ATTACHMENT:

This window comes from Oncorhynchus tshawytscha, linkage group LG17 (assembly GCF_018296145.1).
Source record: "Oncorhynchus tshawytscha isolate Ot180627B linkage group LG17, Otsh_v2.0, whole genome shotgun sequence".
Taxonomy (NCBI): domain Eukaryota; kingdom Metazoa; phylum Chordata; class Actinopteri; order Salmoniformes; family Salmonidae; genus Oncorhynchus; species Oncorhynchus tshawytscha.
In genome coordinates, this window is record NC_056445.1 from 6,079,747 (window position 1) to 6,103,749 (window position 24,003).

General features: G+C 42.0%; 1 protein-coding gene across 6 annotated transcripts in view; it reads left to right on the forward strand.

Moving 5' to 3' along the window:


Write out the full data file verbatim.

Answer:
This window comes from Oncorhynchus tshawytscha, linkage group LG17 (assembly GCF_018296145.1).
Source record: "Oncorhynchus tshawytscha isolate Ot180627B linkage group LG17, Otsh_v2.0, whole genome shotgun sequence".
Taxonomy (NCBI): domain Eukaryota; kingdom Metazoa; phylum Chordata; class Actinopteri; order Salmoniformes; family Salmonidae; genus Oncorhynchus; species Oncorhynchus tshawytscha.
In genome coordinates, this window is record NC_056445.1 from 6,079,747 (window position 1) to 6,103,749 (window position 24,003).

General features: G+C 42.0%; 1 protein-coding gene across 6 annotated transcripts in view; it reads left to right on the forward strand.

Moving 5' to 3' along the window: